What is Hazing?

Hazing is defined at KU under the Code of Student Rights and Responsibilities Section VI, A, 9 as:

Students are expected to show positive regard for each other and for the community. Behavior that violates the core value of Respect includes, but is not limited to: Hazing- 
Engaging in hazing of another person for the purpose of initiation or admission into, affiliation with, or continuation of membership in any organization operating under the sanction of the University.  Hazing includes, but is not limited to, any action, activity or situation which recklessly, negligently or intentionally endangers the mental or physical health, welfare or safety of a person, creates excessive fatigue, sleep deprivation, mental or physical discomfort, exposes a person to extreme embarrassment or ridicule, involves personal servitude, destroys or removes public or private property, or implicitly or explicitly interferes with the academic requirements or responsibilities of a student.  It is presumed that hazing is a forced activity regardless of the apparent willingness of an individual to participate in the activity. Apathy or acquiescence in the presence of hazing is not neutral; both are violations of this rule.

Endangering one’s mental health or mental discomfort includes, but is not limited to:

  • Yelling
  • Demeaning names
  • Lineups
  • Kidnapping
  • Blindfolds
  • Requiring embarrassing attire or activities involving nakedness
  • Embarrassing activities (scavenger hunts)

Endangering one’s physical health or physical discomfort includes, but is not limited to:

  • Tests of endurance
  • Consumption of alcohol or non-food substances, large amounts of water or other liquids
  • Exposing members to extreme weather conditions
  • Sleep Deprivation (early morning wake-ups, not allowing naps, specific bed times)
  • “Fountaining” (as admission or membership into a group, students are ‘placed’ in the fountain)

Personal servitude includes, but is not limited to:

  • Cleaning an active member’s room
  • Repeatedly running errands for an active member; including but not limited to, “wake-ups,” breakfast, pick-ups and drop-offs.
  • Carrying of equipment bags
Existence of Hazing

A 2008 national study conducted by researchers at the University of Maine found:

  • 55% of college students involved in clubs, teams, and other extra-curricular organizations are hazed.
  • 47% of students experienced hazing in high school.
  • Hazing occurs in a range of student activities and teams and includes behaviors that are abusive, dangerous, and often illegal.
  • The vast majority of college students do not report hazing to campus officials.
  • College students recognize hazing as part of campus culture.
  • Nine out of ten students who experience hazing in college do not consider themselves to have been hazed.

Hazing has become a widespread phenomenon for students who join groups/organizations that place group members in situations of high risk.  As a parent, there is the very real possibility that your son or daughter has already been or will be hazed as a member of a student group or team.  As a student, you may expect to be hazed and fail to recognize the harms associated with hazing.  As an Advisor of a student organization, you may not know what to do.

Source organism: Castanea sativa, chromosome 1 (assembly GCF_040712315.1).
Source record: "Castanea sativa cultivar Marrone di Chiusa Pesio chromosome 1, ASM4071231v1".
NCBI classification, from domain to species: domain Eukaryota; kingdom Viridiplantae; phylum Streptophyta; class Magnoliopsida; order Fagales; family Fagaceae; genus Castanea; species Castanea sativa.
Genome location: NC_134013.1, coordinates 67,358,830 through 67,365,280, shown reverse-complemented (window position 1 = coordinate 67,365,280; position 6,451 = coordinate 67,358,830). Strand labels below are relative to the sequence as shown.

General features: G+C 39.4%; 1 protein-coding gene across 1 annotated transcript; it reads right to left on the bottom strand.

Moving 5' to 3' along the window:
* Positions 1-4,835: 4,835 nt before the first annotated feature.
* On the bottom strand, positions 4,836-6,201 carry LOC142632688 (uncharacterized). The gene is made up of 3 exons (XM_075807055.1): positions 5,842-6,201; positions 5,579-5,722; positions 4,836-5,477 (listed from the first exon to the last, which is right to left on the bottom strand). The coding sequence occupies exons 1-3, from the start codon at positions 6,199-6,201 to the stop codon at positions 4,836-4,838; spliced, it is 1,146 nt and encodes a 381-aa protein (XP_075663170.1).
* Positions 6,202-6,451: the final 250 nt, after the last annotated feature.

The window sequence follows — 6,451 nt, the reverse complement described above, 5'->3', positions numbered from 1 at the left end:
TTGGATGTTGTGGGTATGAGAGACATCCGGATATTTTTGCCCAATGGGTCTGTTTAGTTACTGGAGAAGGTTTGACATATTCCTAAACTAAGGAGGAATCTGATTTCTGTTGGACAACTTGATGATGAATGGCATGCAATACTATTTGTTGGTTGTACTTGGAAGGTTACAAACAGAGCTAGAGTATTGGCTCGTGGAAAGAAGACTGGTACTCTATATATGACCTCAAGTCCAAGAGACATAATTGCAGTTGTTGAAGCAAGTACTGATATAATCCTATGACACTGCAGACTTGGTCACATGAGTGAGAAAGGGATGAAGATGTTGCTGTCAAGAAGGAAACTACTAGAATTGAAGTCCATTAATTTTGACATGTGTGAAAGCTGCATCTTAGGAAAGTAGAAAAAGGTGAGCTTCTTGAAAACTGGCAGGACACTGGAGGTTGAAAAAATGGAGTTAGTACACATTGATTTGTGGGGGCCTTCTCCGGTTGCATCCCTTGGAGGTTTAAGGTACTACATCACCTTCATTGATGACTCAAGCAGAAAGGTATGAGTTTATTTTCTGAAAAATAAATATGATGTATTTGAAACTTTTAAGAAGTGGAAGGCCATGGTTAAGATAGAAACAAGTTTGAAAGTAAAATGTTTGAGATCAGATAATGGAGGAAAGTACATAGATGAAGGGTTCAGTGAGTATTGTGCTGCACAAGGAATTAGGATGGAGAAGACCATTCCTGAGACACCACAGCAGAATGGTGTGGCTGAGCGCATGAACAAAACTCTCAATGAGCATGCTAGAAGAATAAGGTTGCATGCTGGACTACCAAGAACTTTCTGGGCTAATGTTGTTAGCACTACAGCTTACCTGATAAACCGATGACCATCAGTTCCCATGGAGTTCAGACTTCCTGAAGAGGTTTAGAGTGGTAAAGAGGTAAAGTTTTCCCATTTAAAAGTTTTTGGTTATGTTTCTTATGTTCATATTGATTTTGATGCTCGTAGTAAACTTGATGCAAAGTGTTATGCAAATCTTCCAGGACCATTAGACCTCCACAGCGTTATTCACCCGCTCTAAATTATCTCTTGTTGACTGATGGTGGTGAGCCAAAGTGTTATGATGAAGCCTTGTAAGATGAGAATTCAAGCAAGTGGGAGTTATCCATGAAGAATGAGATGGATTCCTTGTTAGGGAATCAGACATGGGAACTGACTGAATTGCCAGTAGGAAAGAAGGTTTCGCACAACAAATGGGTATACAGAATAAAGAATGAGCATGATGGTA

For more research and information about hazing and its prevention review College Hazing Facts.

Harms of Hazing
There are many harms to hazing and not all of them are obvious.  While certain activities seem innocent enough, they may endanger a student’s wellbeing.  For your consideration:
  • Any activity that tests physical strength or courage, if not managed by a trained professional which few college students are, puts new or potential members at risk.
  • Having new or potential members of a student group perform calisthenics or other physical activities, such as running or wrestling, may lead to injuries, headaches, heat exhaustion, dehydration, or even something as severe as seizure or coma. 
  • Having individuals consume large amounts of food or drink, or non-food substances, is inherently dangerous. As an example, students may have unknown allergies or other medical conditions.
  • Having new members dress inappropriately for the weather conditions or expose them to extreme weather conditions can lead to serious injury.
  • Confining someone in an enclosed space or restraining them with duct tape, etc is criminal conduct and can cause severe stress and anxiety.  Students may have anxiety issues that are exacerbated by such activities.
  • Many college aged students have pre-existing medical conditions and the stress from hazing activities can exacerbate them or trigger new ones.


Guynn, K.L. and Aquila, F.D. (2004). Hazing in High Schools: Causes and Consequences. Bloomington, Indiana: Phi Delta Kappa Educational Foundation. 

 Apgar, T., Szabo, R., Sullvian, T.J. Hidden harm: The dangerous impact of hazing on students with existing mental health issues. National Hazing Prevention Week Resource Guide. Campuspeak.
Lipkins, S. (2006) Preventing hazing: How parents, teachers, and coaches can stop the violence, harassment, and humiliation. San Francisco: Jossey-Bass.

Alcohol & Hazing

Hazing does not necessarily involve alcohol; however, alcohol consumption may be a contributing factor in hazing. Forced consumption of alcohol is never good. Implicit or explicit invitations for underage drinking are equally harmful. The psychological pressure to participate in drinking rituals or games can be as real as being physically forced to participate. 

Alcohol consumption can impair one’s judgment and this plays a role for both the current member’s alcohol consumption and the new member’s consumption. For the current members it may serve as a misguided excuse for the hazing incident: “we were drunk and things got out of hand.” For new members, besides it being illegal, impaired judgment from drinking can decrease the resistance to engage in risky behavior.  When the members of a group that is hazing become intoxicated, they may make disastrous decisions and turn a premeditated act of hazing into a tragedy.